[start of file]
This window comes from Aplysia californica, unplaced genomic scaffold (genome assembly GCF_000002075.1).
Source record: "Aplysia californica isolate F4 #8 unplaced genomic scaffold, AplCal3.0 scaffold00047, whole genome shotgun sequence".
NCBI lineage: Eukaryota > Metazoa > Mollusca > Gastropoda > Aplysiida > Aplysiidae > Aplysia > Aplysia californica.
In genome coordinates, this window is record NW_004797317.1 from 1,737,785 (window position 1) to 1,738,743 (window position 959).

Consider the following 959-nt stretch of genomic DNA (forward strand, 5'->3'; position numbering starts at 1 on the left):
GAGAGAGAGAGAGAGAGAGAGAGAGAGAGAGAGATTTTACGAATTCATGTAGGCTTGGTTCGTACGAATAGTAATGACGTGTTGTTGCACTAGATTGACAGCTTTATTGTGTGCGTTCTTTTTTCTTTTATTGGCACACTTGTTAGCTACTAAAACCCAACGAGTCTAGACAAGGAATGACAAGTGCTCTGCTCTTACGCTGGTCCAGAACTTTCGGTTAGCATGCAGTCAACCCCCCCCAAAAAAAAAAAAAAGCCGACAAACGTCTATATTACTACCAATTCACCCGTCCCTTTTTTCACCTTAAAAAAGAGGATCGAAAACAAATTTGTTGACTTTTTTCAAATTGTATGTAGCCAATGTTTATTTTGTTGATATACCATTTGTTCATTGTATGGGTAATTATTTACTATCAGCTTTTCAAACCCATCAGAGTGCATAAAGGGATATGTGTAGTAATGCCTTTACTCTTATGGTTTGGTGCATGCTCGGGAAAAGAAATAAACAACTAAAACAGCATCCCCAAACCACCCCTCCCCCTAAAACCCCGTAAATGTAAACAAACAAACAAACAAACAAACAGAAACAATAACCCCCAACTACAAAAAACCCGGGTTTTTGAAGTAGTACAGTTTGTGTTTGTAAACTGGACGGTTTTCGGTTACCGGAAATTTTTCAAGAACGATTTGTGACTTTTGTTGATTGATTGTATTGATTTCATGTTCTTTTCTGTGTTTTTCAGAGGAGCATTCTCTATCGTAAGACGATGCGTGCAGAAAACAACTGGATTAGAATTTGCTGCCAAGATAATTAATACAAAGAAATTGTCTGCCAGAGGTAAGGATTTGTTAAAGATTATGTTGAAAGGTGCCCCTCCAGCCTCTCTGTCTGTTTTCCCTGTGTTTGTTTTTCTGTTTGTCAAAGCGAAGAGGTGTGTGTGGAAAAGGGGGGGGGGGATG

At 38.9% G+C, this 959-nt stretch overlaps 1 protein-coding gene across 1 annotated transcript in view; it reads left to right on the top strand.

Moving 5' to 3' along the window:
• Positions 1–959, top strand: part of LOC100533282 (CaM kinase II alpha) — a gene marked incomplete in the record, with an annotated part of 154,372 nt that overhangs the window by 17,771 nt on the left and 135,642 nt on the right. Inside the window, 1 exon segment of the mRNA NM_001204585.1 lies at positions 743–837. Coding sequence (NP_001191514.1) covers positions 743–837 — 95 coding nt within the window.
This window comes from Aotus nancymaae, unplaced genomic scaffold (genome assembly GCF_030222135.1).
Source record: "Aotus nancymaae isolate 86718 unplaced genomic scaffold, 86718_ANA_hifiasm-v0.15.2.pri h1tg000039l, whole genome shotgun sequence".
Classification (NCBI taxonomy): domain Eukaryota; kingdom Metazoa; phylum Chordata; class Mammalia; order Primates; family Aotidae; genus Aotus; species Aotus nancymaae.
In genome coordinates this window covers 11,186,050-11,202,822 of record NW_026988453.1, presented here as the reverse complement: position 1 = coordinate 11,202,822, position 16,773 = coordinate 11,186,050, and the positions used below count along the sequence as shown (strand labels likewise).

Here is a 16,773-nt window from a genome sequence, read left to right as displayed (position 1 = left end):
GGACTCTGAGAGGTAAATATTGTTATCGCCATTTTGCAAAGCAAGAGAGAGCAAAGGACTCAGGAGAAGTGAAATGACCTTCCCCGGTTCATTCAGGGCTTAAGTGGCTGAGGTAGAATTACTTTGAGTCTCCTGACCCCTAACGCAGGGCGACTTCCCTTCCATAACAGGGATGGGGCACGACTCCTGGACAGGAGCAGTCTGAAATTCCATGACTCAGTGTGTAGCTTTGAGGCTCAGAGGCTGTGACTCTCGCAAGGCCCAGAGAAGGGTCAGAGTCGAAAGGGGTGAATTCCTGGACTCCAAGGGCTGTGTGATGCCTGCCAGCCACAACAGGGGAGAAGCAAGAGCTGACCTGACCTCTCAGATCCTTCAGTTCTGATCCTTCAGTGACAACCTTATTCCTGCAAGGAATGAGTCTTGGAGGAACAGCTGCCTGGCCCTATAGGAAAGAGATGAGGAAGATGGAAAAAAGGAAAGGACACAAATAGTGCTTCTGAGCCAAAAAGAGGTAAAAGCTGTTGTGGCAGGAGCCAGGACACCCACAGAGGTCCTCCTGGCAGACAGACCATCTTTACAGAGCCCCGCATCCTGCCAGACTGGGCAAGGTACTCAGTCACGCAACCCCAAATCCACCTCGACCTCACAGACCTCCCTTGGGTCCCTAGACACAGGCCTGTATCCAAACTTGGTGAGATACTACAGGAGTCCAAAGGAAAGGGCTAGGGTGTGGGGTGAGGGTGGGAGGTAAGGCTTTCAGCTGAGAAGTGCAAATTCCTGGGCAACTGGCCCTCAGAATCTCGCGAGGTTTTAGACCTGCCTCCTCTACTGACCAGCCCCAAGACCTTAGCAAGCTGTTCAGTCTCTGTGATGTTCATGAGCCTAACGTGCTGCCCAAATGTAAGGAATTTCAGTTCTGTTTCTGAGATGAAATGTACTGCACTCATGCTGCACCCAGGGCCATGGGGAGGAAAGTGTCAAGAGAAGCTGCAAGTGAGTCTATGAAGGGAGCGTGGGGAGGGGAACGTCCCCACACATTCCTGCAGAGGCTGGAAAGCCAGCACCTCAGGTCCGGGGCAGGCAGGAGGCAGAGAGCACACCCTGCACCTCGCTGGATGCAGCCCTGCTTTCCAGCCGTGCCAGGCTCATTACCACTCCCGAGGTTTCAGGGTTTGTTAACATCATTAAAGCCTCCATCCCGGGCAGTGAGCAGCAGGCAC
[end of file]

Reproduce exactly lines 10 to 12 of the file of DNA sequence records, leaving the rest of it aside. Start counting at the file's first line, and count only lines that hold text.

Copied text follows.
This window comes from Aotus nancymaae, unplaced genomic scaffold (genome assembly GCF_030222135.1).
Source record: "Aotus nancymaae isolate 86718 unplaced genomic scaffold, 86718_ANA_hifiasm-v0.15.2.pri h1tg000039l, whole genome shotgun sequence".
Classification (NCBI taxonomy): domain Eukaryota; kingdom Metazoa; phylum Chordata; class Mammalia; order Primates; family Aotidae; genus Aotus; species Aotus nancymaae.